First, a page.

It's quite possible that some anti-government, Tea-Party
conservatives will sweep into the Senate this year. How could they affect the operations of government? Jonathan Weisman
takes a look at this question in The Wall Street Journal. "With Alaska
Sen. Lisa Murkowski's concession late Tuesday, more than a half-dozen
tea party outsiders have won GOP Senate primaries, in part on promises
to transform the way a Senate designed for collegiality operates," he
notes. But "that has raised the prospect that the Senate could grind to
a halt." Why? "An alliance of outsiders," he writes, may "change the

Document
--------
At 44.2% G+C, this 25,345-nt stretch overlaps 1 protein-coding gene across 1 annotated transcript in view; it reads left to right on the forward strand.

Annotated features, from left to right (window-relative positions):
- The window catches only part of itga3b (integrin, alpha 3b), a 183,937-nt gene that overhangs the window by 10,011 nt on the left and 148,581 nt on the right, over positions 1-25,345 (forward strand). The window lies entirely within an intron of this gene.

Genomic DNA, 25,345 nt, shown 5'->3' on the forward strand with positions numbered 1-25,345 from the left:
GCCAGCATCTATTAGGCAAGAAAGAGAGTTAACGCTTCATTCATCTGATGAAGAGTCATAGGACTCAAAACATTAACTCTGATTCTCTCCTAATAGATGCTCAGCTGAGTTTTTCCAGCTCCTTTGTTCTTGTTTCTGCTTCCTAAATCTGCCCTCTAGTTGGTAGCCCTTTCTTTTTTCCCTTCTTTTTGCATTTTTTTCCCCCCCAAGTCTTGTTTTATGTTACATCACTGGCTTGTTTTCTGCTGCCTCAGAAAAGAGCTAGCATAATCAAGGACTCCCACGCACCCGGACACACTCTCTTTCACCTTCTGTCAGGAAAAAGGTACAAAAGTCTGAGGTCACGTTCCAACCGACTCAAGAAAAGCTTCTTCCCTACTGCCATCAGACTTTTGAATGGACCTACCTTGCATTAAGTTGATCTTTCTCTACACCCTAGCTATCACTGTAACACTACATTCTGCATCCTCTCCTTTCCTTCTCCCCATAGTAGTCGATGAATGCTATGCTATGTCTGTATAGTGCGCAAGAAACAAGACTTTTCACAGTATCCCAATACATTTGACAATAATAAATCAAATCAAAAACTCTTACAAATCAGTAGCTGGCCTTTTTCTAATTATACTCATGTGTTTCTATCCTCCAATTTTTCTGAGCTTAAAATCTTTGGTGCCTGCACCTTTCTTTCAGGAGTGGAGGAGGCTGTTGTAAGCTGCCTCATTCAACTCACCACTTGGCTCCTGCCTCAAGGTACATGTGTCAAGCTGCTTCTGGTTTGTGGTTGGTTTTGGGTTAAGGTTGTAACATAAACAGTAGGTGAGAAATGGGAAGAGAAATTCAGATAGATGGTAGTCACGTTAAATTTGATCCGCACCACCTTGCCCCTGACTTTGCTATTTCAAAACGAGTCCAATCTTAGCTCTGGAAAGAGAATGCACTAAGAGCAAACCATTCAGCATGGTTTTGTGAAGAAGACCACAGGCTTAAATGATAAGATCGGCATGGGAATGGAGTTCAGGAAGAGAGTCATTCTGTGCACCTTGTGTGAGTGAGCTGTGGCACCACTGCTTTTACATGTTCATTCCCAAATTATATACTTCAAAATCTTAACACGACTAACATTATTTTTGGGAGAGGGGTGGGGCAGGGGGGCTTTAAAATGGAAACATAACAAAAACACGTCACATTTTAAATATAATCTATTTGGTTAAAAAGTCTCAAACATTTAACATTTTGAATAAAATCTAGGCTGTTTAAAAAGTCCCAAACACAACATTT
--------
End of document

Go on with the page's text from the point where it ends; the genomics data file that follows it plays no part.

deal-making culture of the upper-body."
The issue is the Senate's unanimity-demanding nature:
the beginning of the republic, the Senate has required unanimous
consent to end discussions on one bill and move to another. Unanimous
consent is also needed to allow staff members on the floor to initiate
a vote or limit the time spent on a bill.
Weisman cites Rutgers congressional scholar Ross Baker, who think
it's possible "outsider tactics" won't so much "change
business-as-usual" as "destroy the institution." For all that the
"current Senate is gaining a reputation for gridlock and rancor," it
has still "passed 272 bills by unanimous consent." That might change,
though, with this next election.
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